Wor. Ay, by my faith, that bears a frosty sound. Spoke of in Scotland, as this term of fear.

Hot. What may the king's whole battle reach

unto? Enter Sır RicHARD VERNON.

Ver. To thirty thousand. Hot. My cousin Vernon! welcome, by my soul.


Forty let it be ; Ver. 'Pray God, my news be worth a welcome, My father and Glendower being both away, lord.

The powers of us may serve so great a day.
The earl of Westmorland, seven thousand strong, Come, let us make a muster speedily:
Is marching hitherwards; with him, Prince John. Doomsday is near; die all, die merrily.
Hot. No harm: What more?

Doug. Talk not of dying; I am out of fear Ver.

And further, I have learn'd, Of death, or death's hand, for this one half year. The king himself in person is set forth,

(Ercuni. Or hitherwards intended speedily,

SCENE II. A Public Rnal near Coventry. EnWith strong and mighty preparation. Hot. He shall be welcome too. Where is his son,

ter FALSTAFF and BARDOLPH. The nimble-footed* mad-cap prince of Wales, Fal. Bardolph, get thee before to Coventry; fill And his comrades, that daff”d the world aside, me a bottle of sack; our soldiers sball march And bid it pass ?

through; we'll to Sutton-Colfield to-night. Ver.

All furnish'd, all in arms, Bard. Will you give me money, captain ?
All plum'd: like estridges that with the wind Fal. Lay out, lay out.
Bated, like eagles having lately bath'd ;)

Bard. This boule makes an angel:
Glittering in golden coats, like images ;

Fal. And if it do, take it for thy labour; and if it As full of spirit as the month of May,

make twenty, take them all, I'll answer the coinage. And gorgeous as the sun at midsummer;

Bid my lieutenant Peto meet me at the town's end Wanton as youthful goats, wild as young bulls. Bard. I will, captain: farewell.

(Erit. I saw young Harry, --with his beavers on,

Fal. If I be not ashamed of my soldiers, I am a His cuisses on his thighs, gallantly arm'd, - soused gurnet. I have misused the king's press Rise from the ground like feather'd Mercury, damnably. I have got, in exchange of a hundred And vaulted with such ease into his seat,

and fifty soldiers, three hundred and odd pounds. As if an angel dropp'd down from the clouds, I press me none but good householders, yeomen's To turn and wind a fiery Pegasus,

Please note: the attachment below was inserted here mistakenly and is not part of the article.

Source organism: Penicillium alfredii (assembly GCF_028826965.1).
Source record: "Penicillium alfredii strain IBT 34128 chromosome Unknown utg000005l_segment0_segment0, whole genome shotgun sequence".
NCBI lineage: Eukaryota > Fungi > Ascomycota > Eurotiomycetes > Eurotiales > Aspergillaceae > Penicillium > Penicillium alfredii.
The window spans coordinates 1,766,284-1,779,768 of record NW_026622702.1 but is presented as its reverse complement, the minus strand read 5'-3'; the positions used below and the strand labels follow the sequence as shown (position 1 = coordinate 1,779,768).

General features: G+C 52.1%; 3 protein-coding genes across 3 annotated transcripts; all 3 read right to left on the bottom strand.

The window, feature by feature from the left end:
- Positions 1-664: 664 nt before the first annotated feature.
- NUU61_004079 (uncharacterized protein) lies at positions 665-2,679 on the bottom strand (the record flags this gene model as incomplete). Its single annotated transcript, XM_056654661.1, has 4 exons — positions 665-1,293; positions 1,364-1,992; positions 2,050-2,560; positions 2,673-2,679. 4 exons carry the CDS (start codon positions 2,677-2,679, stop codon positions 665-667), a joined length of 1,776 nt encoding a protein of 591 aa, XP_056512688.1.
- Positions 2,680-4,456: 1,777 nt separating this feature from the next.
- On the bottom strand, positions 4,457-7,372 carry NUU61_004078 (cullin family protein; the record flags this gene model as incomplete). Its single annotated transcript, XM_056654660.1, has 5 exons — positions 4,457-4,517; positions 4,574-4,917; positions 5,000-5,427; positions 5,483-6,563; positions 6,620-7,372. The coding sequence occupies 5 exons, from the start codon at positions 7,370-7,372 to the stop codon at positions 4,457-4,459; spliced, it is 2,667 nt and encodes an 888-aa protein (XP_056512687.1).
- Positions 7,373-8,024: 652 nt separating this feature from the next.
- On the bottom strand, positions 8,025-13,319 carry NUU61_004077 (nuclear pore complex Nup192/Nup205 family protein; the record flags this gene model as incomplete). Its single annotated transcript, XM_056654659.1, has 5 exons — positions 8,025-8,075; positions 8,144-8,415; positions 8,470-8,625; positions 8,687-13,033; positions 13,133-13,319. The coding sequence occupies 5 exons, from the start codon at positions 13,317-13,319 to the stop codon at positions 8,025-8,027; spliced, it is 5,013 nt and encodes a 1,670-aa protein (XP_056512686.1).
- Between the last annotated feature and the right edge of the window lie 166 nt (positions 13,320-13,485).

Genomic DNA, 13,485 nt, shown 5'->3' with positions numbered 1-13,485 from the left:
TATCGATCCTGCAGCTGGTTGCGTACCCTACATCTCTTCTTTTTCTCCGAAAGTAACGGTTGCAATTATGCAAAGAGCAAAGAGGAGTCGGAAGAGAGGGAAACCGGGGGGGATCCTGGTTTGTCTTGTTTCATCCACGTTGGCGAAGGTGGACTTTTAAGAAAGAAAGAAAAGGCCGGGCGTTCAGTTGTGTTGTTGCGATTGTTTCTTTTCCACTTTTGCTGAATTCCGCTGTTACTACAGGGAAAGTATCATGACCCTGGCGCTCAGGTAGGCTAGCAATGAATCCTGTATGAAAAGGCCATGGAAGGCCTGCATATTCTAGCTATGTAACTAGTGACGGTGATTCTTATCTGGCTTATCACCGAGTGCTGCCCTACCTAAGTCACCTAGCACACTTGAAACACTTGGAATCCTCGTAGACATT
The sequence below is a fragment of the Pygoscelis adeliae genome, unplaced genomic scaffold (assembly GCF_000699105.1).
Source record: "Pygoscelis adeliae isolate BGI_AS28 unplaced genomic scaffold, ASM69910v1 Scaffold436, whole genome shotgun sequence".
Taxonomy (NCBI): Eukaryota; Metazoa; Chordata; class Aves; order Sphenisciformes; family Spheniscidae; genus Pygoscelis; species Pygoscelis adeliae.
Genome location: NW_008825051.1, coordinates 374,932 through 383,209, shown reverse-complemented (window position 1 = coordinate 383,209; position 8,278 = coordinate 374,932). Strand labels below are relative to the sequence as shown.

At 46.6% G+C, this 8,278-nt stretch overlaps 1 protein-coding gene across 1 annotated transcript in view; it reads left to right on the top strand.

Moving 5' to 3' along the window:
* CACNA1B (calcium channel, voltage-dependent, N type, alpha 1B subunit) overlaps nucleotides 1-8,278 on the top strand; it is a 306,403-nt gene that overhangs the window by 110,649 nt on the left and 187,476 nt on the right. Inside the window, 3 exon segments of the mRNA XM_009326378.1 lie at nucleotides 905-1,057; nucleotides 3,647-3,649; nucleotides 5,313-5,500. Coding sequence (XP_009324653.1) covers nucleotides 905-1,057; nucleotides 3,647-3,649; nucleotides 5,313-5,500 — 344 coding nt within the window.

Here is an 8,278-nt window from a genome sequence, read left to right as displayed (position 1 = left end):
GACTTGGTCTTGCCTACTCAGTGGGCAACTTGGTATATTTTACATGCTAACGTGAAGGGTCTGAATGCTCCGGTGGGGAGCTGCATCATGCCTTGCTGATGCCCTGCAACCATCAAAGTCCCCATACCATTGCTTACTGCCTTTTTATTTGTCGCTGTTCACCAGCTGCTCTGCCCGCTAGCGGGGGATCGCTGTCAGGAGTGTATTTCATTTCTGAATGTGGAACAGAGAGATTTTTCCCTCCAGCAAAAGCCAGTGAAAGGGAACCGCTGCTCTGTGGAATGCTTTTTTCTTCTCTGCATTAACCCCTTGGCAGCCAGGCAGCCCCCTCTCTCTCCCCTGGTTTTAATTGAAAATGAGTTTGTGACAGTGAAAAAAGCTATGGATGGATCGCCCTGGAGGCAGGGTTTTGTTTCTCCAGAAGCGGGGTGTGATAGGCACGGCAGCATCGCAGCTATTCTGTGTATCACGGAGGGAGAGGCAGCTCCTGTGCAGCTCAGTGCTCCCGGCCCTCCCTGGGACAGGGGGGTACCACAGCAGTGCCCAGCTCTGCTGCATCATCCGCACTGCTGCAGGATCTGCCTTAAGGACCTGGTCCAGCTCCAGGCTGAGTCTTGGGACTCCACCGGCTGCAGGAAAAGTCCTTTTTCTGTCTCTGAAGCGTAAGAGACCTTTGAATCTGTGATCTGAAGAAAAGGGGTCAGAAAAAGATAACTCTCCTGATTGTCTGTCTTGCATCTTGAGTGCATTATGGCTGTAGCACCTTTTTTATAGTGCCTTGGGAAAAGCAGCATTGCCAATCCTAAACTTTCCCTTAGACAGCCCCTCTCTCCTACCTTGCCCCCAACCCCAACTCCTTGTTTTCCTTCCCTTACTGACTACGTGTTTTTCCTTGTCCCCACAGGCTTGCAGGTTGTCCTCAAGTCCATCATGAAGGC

sons : inquire me out contracted bachelors, such as And witch the world with noble horsemanship. had been asked twice on the bans; such a commor Hot. No more, no more; worse than the sun in lies of all elliptical construction are noe avoided by it. March,

Malone's notion, that a line had been omitted, has noc 1 The offering side is the assailing side. Barety concurrence. Nor do I think with Mr. Douce, that renders Ältentare pudicitiam puellæ, to assaile aby estridges, estridge falcons are here meant, though maydens chastitie : to offer.'

the word may be used in that sense in Antor:y and 2 To draw a curtain had anciently the same meaning Cleopatra. The ostridge's plumaye would be more as to undraro one at present. Thus in the Second part likely to occur to the poet, from the circumstance of its of King Henry VI. quarto, 1600 :- Then the curtaines being the cognizance of the prince of Wales. So in being drawné, Duke Humphrey is discovered in his Drayton's Polyolbion, Song 22:bed.

Prince Edward all in gold, as he great Jove had been, The folio reads ' dream of fear.'

The Mountford's all in plumes like estridges were seen Shakspeare rarely bestows his epithets at random. Bating, or to bare, in falconry, is the unquiet flutteril. Stowe says of the prince :- He was passing swift in of a hawk. To beat the ring, batter l' ale, Ital. All running, insomuch that he, with two other of his lords, birds baie, i. e. Autler, beat, or flap their wings to dry without hounds, bow, or other engine, would take a cheir feathers after bathing; and the mode in which tho wilde bucke, or doe, in a large parke.'

ostrich uses its wings, to assist itself in running with the 5 This is the reading of all the old copies, which wind, is of this character ; it is a fluttering or a flapHanmer not understanding, altered to

ping, not a flight. The fluttering motion and flapping * All plum'd like estridges, and with the wind of ihre plumed crests of the prince and his associates Bating like eagles, &c.'

naturally excited these images. Bated refers both to Then came Johnson, who supposed that thero must be the flapping of the plumes, and of the wings of the necessity for emendation, as it had already been al. ostrich; the plumage of that bird is displayed to moro tempted: he changed it thus

advantage when its wings are in motion, than when af All plum'd like estridges, that ring the wind; rest ; and hence the propriety of representing the fea. Bated like eagles, &c.'

thers of the helmets routing the air io the plumage of This reading has been adopted by Malone, and by the ostrich when its wings were in motion, or when it Steevens, with a voluminous commentary to show its 'bated the air, like eagles lately bathed.' necessity. But surely, if a elear sense can be deduced 6 The bearer of a helmet 'wag a moveable piece, from the passage as it stands, no eonjeetural alteration which lifted up or down to cnable the wearer to drink of the text should be admitted. The meaning of the or take breath more freely. It is frequently, thougla passage is obviously this:- The prince and his com- improperly, used to express the helmet itself. rades were all furnish'd, all in arms, all plumed: like 7 Armour for the thighs. estridges (ostriches) that bated (1. e. fluter or beat) 9 The quartos of 1599 and 1399 read taste. the wind with their wings; like eagles having lately 9 The gurnel, or gurnard, was a fish of the piper bathed.' Johnson's reading is exceptionable, if it was kind. It was probably deemed a vulgar dish when not an unwarrantable innovation, because to wing the soused or pickled, hence soused gurnet was a common sind and to bale are the same thing, and the difficul. I term of reproach.